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The Siesta Shuttle will offer advertising space on the back end of its buses. Courtesy photo.
Siesta Key Thursday, Jan. 17, 2013 5 years ago

Firm to launch Siesta Shuttle

by: Alex Mahadevan News Innovation Editor

Sarasota County Area Transit (SCAT) will soon have a competitor on the road.

Last fall, David Krbec and Patrick Green conceived an idea for an island shuttle service, after spending $25 to park on a Siesta Key lawn to visit Siesta Key Beach.

Krbec operates Happy Hour Shuttle Service in Cocoa Beach, and Green, a Bradenton native, thought the idea would work on Siesta.

Krbec and Green started DKPG LLC Nov. 9, according to a filing with the Florida Department of State Division of Corporations.

Shortly after, the pair bought a 40-foot Gillig Phantom bus, and Jan. 28 they plan to launch Siesta Shuttle Transportation. Krbec and Green spent $20,000 to buy the bus and start repairs.

“We don’t have time to wait,” Green chuckled during a Jan. 14 interview with the Pelican Press.

If they can consistently fill the 42 seats on the bus during the route from the parking lot of Westfield Southgate Mall to Siesta Village and Siesta beach, the entrepreneurs may expand to Sarasota Square Mall and add routes to St. Armands Circle.

Sarasota County would only regulate where the bus stops, so Siesta Shuttle’s actual operations would fall outside of county oversight, explained Sarasota County Assistant Zoning Administrator Donna Thompson.

“That’s more regulated through the tax collector and whatever the DMV would require,” Thompson said.

“The demand is definitely there,” said Siesta Key Chamber of Commerce Executive Director Kevin Cooper.

Siesta beachgoers already have access to free beach rides and pedicabs as transportation options.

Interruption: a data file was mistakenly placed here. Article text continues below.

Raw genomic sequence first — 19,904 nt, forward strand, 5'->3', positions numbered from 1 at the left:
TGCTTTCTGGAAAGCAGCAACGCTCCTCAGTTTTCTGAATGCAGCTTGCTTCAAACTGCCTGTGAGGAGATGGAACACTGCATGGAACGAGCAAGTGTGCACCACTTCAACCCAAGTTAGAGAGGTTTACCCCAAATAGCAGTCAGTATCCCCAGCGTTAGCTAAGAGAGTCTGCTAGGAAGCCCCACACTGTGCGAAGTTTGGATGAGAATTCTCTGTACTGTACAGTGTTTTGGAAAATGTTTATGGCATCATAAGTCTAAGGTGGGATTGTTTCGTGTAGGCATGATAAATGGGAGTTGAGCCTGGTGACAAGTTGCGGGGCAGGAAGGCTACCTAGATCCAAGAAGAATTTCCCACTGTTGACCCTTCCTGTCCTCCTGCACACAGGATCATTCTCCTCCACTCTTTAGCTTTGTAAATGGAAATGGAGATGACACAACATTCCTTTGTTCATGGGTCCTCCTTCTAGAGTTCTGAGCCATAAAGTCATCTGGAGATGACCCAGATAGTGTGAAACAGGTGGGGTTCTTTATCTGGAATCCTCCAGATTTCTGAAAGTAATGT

“Anytime we’re able to supplement that with offsite parking is a great opportunity,” Cooper said.

Krbec and Green plan to partner with Siesta and Southgate Mall businesses for cross-promotions, such as store discounts with the presentation of Siesta Shuttle wristbands.

“The opportunities are endless,” Krbec said.

Siesta Shuttle’s main revenue source in the short term will come from ridership, which will cost $5 per round-trip. Patrons would use a planned kiosk in the mall to purchase wristbands for the ride. The trip is free for children under 12, according to the Siesta Shuttle website.

The firm launched an eBay auction Jan. 7 for 260 square feet of advertising space on the back of the shuttle. The Jewish Federation of Sarasota-Manatee topped 37 other bids with a $3,150 submission for six months of ad space worth $20,000, according to the eBay auction website.

“We wanted to try something different,” Krbec said.

The firm’s site boasts 30-minute intervals between pick-ups, but the pair thinks that will be closer to an hour until they add another bus.

According to the SCAT website, the Sarasota County Area Transit No. 11 route makes seven stops on the hour. The Siesta Shuttle would make three stops.

The company removed eight seats on the bus to provide space for coolers, umbrellas and beach chairs, which the pair sees as another competitive edge over SCAT.

“We want to make it more than just transportation,” Green said.

The firm plans to offer guides to local businesses and events, in the form of pamphlets, which affords another advertising opportunity.

“I think as long as (Krbec and Green) get the word out, the demand is definitely there,” Cooper said.

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